People and Community Science and Technology

MAP aims to keep housing affordable, afloat

With support from JPMorgan Chase, the Office of Civic and Community Engagement enhanced its Miami Affordability Project to tackle two of Greater Miami’s most vexing challenges.
This image shows projected sea level rise with affordable and subsidized housing units (pink and purple dots) in the MAP tool.
This image from the newly enhanced MAP tool shows the impact of projected sea-level rise on affordable and subsidized housing units, indicated by pink and purple dots.

As the most active hurricane season on record ended, Annie Lord, one of Miami-Dade’s leading affordable housing advocates, couldn’t help but worry how much longer the county’s luck will hold. Had 2017’s Hurricane Irma not weakened and shifted westward before ripping across South Florida, she knows the county probably would have lost much of its already-scarce affordable housing.

“We have a serious shortage of affordable housing, and the quality of the stock is old and not particularly well maintained,” said Lord, executive director of Miami Homes For All. “So, as we face the increasing impacts of climate change—like more and more severe hurricanes—we need to do a lot more to ensure that families not only have access to affordable housing but to affordable housing that’s going to last. What good is it if in 10 or 20 years it’s blown or washed away?”

With the goal of avoiding that very real possibility, the University of Miami’s Office of Civic and Community Engagement (CCE) is launching a new version of its Miami Affordability Project (MAP) tool to make it easier to tackle Greater Miami’s two most challenging problems—affordable housing and climate change—in tandem. Made possible by a $300,000 grant from JPMorgan Chase & Co., the 3.0 version of MAP enables users to visualize how the increased flooding, rising seas, and more powerful storm surges projected for the future would impact affordable housing across Miami-Dade—which already has the nation’s highest percentage of renters spending more than half of their income on housing.

The intent, according to Robin Bachin, the University’s assistant provost for civic and community engagement, is to help decision makers, planners, developers, and community advocates plan better. They need to address where and how new housing investments, adaptations, and mitigation efforts should be made in the short term to protect affordable housing from long-term, climate-related threats—which are already tangible. Over the past decade, flooding in Miami-Dade has increased by a whopping 400 percent; and over the next decade, sea levels are projected to rise another six inches.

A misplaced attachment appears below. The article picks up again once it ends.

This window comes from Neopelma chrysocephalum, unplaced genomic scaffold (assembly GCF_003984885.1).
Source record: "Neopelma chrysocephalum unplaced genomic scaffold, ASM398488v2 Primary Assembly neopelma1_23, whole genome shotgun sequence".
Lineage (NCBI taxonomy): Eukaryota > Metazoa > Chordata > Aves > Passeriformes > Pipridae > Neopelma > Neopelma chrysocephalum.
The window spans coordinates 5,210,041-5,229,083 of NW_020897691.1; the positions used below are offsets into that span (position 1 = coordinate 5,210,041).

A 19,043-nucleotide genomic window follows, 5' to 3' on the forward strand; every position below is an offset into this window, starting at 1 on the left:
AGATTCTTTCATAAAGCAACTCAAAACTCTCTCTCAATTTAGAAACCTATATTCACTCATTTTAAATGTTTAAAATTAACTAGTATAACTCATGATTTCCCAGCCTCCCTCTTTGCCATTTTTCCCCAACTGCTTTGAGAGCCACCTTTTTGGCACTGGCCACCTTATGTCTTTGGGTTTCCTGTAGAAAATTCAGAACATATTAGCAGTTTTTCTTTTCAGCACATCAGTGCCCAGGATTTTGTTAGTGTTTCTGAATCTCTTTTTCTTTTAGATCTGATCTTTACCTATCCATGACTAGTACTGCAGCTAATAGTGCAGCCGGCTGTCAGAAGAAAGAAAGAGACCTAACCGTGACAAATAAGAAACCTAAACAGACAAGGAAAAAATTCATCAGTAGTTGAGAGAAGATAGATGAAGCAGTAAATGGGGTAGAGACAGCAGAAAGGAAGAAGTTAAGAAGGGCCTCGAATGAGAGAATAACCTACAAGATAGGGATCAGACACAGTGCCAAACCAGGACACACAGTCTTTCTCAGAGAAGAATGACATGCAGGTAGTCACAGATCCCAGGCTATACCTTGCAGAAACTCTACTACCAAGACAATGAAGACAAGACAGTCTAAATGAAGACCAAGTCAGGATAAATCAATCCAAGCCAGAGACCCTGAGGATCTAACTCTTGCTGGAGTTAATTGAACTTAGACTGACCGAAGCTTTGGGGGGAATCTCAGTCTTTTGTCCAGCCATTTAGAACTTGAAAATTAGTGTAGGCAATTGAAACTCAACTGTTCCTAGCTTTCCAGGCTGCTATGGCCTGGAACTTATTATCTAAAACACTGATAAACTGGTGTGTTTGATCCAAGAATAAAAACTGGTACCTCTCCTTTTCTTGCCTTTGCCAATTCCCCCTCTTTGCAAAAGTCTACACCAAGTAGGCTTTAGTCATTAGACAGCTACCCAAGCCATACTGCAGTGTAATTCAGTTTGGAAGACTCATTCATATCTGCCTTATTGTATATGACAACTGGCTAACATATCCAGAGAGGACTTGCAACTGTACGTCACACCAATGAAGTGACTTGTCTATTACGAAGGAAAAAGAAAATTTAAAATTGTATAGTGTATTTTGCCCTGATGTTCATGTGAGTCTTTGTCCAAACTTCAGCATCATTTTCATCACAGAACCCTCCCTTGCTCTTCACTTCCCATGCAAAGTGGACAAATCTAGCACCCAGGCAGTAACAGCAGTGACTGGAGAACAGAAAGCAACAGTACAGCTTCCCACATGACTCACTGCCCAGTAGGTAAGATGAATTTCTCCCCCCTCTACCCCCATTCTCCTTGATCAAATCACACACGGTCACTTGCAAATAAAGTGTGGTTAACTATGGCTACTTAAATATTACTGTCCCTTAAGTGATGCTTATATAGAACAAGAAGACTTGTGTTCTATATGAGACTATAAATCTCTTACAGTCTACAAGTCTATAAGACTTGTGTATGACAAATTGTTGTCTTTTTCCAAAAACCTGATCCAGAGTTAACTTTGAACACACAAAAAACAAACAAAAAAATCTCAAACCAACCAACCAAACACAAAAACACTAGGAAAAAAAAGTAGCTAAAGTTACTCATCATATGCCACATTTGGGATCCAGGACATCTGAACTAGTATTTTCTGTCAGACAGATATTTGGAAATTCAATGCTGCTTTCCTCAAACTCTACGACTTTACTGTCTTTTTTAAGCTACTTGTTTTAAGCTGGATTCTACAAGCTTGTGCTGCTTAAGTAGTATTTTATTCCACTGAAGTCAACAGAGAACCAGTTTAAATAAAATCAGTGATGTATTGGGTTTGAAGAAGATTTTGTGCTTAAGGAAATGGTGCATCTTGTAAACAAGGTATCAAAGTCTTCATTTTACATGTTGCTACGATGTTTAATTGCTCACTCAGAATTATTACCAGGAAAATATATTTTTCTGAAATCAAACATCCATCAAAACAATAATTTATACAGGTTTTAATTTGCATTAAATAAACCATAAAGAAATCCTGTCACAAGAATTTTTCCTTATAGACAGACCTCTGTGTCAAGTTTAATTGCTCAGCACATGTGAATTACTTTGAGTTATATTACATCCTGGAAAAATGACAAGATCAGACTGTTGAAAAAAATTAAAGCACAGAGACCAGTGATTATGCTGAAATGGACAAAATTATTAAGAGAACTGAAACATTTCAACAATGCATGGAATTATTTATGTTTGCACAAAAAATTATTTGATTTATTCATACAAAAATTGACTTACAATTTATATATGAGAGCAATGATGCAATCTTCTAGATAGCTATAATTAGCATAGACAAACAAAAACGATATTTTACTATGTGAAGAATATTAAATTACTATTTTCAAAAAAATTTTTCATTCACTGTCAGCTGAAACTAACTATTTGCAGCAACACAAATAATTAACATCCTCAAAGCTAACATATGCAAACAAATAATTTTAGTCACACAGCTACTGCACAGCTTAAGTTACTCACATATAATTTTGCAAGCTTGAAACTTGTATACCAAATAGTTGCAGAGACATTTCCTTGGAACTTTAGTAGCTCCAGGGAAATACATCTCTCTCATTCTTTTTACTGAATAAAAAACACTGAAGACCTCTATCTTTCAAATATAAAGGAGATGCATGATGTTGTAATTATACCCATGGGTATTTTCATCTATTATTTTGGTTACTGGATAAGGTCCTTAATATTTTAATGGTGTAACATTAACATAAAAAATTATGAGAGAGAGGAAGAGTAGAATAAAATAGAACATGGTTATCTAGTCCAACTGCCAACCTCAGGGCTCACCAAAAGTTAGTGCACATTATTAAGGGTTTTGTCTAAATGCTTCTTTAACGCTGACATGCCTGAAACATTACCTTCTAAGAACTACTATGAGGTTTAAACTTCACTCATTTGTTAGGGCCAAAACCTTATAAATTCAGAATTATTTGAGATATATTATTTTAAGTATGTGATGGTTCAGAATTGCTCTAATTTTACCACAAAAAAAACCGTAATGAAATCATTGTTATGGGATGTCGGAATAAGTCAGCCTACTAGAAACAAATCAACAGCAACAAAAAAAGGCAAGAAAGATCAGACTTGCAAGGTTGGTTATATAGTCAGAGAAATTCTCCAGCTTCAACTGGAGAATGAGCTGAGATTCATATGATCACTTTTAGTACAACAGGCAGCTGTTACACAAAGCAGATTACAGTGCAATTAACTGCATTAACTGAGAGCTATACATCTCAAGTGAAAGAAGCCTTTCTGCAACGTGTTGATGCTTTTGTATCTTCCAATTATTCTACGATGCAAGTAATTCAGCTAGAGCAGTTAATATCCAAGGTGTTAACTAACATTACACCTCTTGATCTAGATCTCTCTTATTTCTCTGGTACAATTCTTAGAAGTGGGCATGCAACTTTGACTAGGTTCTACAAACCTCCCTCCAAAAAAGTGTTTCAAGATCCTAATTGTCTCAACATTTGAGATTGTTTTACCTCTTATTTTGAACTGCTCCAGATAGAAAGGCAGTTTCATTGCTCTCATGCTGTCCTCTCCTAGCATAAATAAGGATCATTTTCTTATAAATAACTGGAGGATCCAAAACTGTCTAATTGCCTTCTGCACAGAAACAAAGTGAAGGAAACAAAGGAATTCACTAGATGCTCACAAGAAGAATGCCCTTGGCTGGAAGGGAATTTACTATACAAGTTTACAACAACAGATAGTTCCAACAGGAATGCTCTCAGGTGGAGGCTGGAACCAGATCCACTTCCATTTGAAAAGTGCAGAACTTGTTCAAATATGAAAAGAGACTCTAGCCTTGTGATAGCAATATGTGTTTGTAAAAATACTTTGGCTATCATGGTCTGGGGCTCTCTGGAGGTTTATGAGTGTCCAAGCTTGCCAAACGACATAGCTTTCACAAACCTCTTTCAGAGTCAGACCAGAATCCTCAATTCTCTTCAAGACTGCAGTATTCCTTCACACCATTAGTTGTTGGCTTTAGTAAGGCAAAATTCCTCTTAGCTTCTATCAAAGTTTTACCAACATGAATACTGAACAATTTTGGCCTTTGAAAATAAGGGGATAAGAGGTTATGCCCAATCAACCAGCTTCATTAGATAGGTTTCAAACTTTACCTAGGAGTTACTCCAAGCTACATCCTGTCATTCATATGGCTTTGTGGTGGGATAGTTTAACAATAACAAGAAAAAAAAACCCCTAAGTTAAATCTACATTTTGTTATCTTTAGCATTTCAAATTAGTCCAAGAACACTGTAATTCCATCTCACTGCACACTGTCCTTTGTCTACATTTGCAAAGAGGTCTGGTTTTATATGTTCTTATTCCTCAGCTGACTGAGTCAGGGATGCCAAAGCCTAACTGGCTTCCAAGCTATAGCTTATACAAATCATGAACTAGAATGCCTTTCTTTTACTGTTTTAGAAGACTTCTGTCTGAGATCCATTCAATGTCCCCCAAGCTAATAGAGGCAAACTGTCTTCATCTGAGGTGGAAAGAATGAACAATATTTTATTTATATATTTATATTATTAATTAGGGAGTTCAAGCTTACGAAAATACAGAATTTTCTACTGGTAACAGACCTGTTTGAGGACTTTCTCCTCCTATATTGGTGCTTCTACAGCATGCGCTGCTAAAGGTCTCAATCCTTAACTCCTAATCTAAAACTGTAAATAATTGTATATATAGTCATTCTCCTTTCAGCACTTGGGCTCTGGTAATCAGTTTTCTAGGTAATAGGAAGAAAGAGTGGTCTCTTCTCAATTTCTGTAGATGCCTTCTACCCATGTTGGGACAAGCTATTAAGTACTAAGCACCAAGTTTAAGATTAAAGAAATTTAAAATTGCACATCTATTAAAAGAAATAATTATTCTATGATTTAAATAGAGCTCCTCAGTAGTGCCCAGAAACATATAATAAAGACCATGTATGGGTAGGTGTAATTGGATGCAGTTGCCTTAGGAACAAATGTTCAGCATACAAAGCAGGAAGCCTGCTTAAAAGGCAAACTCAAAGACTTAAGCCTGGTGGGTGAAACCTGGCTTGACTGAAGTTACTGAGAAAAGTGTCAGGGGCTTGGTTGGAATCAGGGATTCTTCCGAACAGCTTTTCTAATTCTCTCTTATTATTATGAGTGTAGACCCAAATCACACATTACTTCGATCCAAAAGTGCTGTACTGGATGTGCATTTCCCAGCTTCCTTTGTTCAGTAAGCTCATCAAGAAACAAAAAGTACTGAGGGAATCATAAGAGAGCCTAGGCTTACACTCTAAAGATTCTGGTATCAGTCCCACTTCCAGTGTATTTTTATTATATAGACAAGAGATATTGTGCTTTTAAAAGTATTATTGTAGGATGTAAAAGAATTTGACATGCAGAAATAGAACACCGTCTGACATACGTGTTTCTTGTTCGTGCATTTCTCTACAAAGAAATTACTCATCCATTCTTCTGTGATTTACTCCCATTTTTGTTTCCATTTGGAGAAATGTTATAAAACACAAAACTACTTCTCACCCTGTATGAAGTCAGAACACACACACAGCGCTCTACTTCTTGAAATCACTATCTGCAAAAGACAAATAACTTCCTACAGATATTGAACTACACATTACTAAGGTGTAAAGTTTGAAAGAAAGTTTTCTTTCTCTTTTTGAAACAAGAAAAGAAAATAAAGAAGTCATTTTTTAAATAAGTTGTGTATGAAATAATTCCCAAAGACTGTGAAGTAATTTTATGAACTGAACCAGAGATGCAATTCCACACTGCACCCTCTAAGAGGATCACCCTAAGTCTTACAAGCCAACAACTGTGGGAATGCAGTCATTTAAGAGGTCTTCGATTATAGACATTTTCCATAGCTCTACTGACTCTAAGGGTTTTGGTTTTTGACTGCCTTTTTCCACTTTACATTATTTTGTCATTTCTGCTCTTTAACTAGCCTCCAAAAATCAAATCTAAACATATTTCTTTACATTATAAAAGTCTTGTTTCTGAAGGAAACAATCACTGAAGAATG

“There has been a lot of research and data on each of these issues independently but this tool creates an opportunity for us to look at them in unison,” added Jennifer Posner, the CCE program manager who worked with a cadre of experts and stakeholders to augment the MAP tool created in 2015. “We distilled a huge universe of information that is really important in Miami and now this simple and straight-forward tool is universally accessible to everyone.”

One of MAP’s initial and most ardent supporters, JPMorgan Chase has long helped communities across the nation recover from natural disasters but recently began focusing on helping those areas build resilience to better withstand severe weather. Maria Escorcia, JPMorgan Chase’s vice president of corporate responsibility for Florida, said the expanded MAP tool aligns perfectly with that goal, and could serve as a model for other coastal communities. 

“JPMorgan Chase has a significant commitment to affordable housing and home ownership across the country but, obviously, with the unique challenges we have here in Miami, it was really important for us to take into consideration how climate change will impact affordable housing here, especially among communities of color,” Escorcia said. “Increasing affordable housing in our city and county starts with helping our leaders and developers identify viable and sustainable locations, and this MAP tool will help them rise to the challenge.” 

A first-of-its kind, open-access, research tool with more than 200 filters, MAP initially combined local, state, and federal data on affordable housing to enable users to visualize the distribution of affordable housing, housing needs, and cost burdens across South Florida. 

Originally created with funding from JPMorgan Chase and the Jesse Ball duPont Fund, it already has helped policymakers, developers, community organizations, and researchers encourage data-driven affordable housing analysis and solutions.   

For example, officials with Miami-Dade’s Department of Public Housing and Community Development rely on MAP to allocate its federal affordable housing funds—and now they plan to use it when deciding how best to protect aging public housing from looming climate-related threats.

“We are currently in the process of making the county’s oldest public housing units more resilient to climate shocks and stresses,” said department director Michael Liu. “By overlaying sea-level rise risks with the supply of affordable housing, MAP 3.0 will enable us to better prioritize the adaptation of our most vulnerable properties.” 

The CCE and JPMorgan Chase & Co. will publicly unveil the expanded MAP tool at a virtual event hosted by Lord on Tuesday, Dec. 8, at 1 p.m. To attend the event, register here. To access the MAP tool, visit CCE’s Miami Housing Solutions Lab.